12 Turkey Cooking Tips From Real Chefs

To get a turkey this beautiful, follow the tips below.
To get a turkey this beautiful, follow the tips below.
AlexRaths/iStock via Getty Images

When it comes to cooking a juicy, flavorful turkey, the nation's chefs aren’t afraid to fly in the face of tradition. Here are a few of their top suggestions worth trying this holiday season.

1. Buy a Fresh Turkey.

Most home cooks opt for a frozen turkey, but chef Sara Moulton recommends buying fresh. The reason: Muscle cells damaged by ice crystals lose fluid while the turkey thaws and roasts, making it easier to end up with a dried-out bird. For those who stick with a frozen turkey, make sure to properly thaw the bird—one day in the fridge for every 4-5 pounds.

2. Buy a Smaller Bird—or Two.

Idealizing the big, fat Thanksgiving turkey is a mistake, according to numerous chefs. Large birds take more time to cook, which can dry out the meat. Wolfgang Puck told Lifescript he won’t cook a bird larger than 16 pounds, while Travis Lett recommends going even smaller and cooking two or three 8-pound birds.

3. Brine That Turkey.


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Brining a turkey adds flavor, and it allows salt and sugar to seep deep into the meat, helping it retain moisture as the bird cooks. You can opt for a basic brine like the one chef Chris Shepherd recommends, which calls for one cup sugar, one cup salt, five gallons of water, and a three-day soak. Or, try something less traditional, like Michael Solomonov’s Mediterranean brine, which includes allspice, black cardamom, and dill seed. One challenge is finding a container big enough to hold a bird and all the liquid. Chef Stephanie Izard of Chicago’s Girl and the Goat recommends using a Styrofoam cooler.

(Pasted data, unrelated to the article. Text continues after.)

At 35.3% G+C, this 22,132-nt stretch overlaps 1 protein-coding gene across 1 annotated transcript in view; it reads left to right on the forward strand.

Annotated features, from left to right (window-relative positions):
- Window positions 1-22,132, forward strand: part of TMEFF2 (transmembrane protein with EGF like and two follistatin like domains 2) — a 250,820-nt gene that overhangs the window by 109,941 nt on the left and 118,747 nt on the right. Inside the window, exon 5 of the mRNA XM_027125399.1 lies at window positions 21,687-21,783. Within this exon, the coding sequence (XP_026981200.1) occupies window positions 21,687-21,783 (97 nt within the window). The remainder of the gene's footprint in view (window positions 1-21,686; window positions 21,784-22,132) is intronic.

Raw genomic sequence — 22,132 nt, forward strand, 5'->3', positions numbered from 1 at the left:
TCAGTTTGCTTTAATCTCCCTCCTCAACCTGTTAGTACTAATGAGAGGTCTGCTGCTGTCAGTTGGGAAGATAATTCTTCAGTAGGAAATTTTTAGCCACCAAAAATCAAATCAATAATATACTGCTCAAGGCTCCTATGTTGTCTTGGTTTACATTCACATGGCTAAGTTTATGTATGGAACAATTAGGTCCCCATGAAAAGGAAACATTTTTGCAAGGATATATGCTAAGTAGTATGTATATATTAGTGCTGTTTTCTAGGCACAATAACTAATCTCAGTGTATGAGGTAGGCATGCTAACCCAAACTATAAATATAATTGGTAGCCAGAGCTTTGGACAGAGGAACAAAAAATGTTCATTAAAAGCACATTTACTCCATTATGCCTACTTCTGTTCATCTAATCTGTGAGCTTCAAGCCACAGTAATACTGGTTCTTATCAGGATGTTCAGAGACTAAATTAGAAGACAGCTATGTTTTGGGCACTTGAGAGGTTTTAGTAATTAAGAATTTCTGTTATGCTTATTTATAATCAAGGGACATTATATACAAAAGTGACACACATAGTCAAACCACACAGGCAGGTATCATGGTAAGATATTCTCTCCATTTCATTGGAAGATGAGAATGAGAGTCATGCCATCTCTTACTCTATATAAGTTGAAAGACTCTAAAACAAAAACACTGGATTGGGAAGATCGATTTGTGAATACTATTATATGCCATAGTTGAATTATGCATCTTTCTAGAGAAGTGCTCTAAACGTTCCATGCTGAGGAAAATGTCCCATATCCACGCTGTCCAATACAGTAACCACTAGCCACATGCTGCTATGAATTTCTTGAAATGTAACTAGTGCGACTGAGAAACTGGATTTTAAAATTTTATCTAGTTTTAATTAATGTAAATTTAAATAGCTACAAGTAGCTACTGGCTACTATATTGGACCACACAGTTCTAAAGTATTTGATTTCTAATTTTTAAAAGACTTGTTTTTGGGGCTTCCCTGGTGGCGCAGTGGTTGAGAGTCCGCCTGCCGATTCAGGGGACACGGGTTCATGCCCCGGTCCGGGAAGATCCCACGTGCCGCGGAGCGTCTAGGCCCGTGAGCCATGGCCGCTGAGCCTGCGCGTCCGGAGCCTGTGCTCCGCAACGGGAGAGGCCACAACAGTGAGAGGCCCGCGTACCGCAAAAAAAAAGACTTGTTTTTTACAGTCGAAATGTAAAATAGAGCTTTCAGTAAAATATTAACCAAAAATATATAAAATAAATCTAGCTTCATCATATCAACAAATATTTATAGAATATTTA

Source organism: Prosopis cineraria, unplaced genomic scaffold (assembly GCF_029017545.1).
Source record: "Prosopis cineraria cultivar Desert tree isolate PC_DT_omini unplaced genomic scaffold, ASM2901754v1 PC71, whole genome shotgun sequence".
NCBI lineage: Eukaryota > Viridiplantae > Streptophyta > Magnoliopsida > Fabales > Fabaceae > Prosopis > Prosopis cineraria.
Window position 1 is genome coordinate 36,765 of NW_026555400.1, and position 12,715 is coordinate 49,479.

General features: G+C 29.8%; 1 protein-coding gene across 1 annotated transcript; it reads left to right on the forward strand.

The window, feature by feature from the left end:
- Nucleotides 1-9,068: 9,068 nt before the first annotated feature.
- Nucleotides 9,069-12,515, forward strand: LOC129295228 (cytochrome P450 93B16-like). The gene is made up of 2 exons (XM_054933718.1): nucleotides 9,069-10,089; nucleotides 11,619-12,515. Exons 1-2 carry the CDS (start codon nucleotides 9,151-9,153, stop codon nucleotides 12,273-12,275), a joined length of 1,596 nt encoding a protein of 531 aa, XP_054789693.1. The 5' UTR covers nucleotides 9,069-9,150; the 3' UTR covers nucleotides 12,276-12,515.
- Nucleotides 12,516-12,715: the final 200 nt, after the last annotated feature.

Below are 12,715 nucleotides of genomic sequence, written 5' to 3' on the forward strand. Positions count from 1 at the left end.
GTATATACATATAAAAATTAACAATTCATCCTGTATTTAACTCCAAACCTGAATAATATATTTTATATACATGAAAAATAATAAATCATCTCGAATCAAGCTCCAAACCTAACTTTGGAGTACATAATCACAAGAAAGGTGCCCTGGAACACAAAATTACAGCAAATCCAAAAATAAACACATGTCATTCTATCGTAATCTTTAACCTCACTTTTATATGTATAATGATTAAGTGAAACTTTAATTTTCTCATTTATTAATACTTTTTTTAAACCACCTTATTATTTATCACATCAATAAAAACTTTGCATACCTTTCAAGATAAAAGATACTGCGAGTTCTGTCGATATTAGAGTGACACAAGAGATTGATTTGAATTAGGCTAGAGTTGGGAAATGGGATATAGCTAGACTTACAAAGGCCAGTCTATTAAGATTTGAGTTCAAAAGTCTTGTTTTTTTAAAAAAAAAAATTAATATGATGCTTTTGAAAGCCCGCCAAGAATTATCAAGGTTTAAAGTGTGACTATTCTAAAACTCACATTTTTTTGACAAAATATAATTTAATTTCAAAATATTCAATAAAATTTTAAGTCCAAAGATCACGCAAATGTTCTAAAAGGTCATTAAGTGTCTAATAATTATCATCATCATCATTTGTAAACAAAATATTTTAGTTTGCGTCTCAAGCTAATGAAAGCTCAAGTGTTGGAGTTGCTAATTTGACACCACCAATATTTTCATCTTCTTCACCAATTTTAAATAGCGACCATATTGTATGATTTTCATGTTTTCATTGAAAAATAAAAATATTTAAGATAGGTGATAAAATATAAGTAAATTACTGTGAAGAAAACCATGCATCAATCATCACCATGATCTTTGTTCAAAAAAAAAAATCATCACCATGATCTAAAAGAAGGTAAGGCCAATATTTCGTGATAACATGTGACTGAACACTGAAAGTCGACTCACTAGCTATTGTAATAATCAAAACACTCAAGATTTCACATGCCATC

4. Or, Try a Dry Brine.

If the thought of dunking a turkey in five gallons of seasoned water doesn’t appeal to you, a dry brine could be the ticket. It’s essentially a meat rub that you spread over the bird and under the skin. Salt should be the base ingredient, and to that you can add dried herbs, pepper, citrus and other seasonings. Judy Rodgers, a chef at San Francisco’s Zuni Café before her death in 2013, shared this dry rub recipe with apples, rosemary, and sage. In addition to a shorter prep time, chefs say a dry brine makes for crispier skin and a nice, moist interior.

5. Bring the Turkey to Room Temperature First.

Don’t move your bird straight from the fridge to the oven. Let it sit out for two to three hours first. Doing this, according to Aaron London of Al’s Place in San Francisco, lets the bones adjust to room temperature so that when roasted, it "allows the bones to hold heat like little cinder blocks, cooking the turkey from the inside out."

6. Cut Up Your Turkey Before Cooking.

This might sound like sacrilege to traditional cooks and turkey lovers. But chefs insist it’s the only way to cook a full-size bird through and through without drying out the meat. Chef Marc Murphy, owner of Landmarc restaurants in New York, told the Times he roasts the breast and the legs separately, while chef R.B. Quinn prefers to cut his turkeys in half before cooking them. Bobby Flay, meanwhile, strikes a balance: "I roast the meat until the breasts are done, and then cut off the legs and thighs. The breasts can rest, and you can cook off the legs in the drippings left in the pan."

7. Cook the Stuffing on the Side of the Turkey.

A traditional stuffing side dish for Thanksgiving in a baking pan
VeselovaElena/iStock via Getty Images

Many chefs these days advise against cooking stuffing inside the turkey. The reason? Salmonella. "With the stuffing being in the middle, a lot of blood drips into it and if everything in the middle doesn't come to temperature then you're at risk," chef Charles Gullo told the Chicago Tribune. TV host Alton Brown echoed this advice, and writes that it’s very difficult to bring the stuffing to a safe 165 degrees without overcooking the bird. (You can check out some more tips to prevent food poisoning on Thanksgiving here.)

8. Butter Up That Bird.

No matter if you’ve chosen a dry brine, a wet brine, or no brine at all, turkeys need a helping of butter spread around the outside and under the skin. Thomas Keller, founder of The French Laundry, recommends using clarified butter. "It helps the skin turn extra-crispy without getting scorched," he told Epicurious.

9. Use Two Thermometers.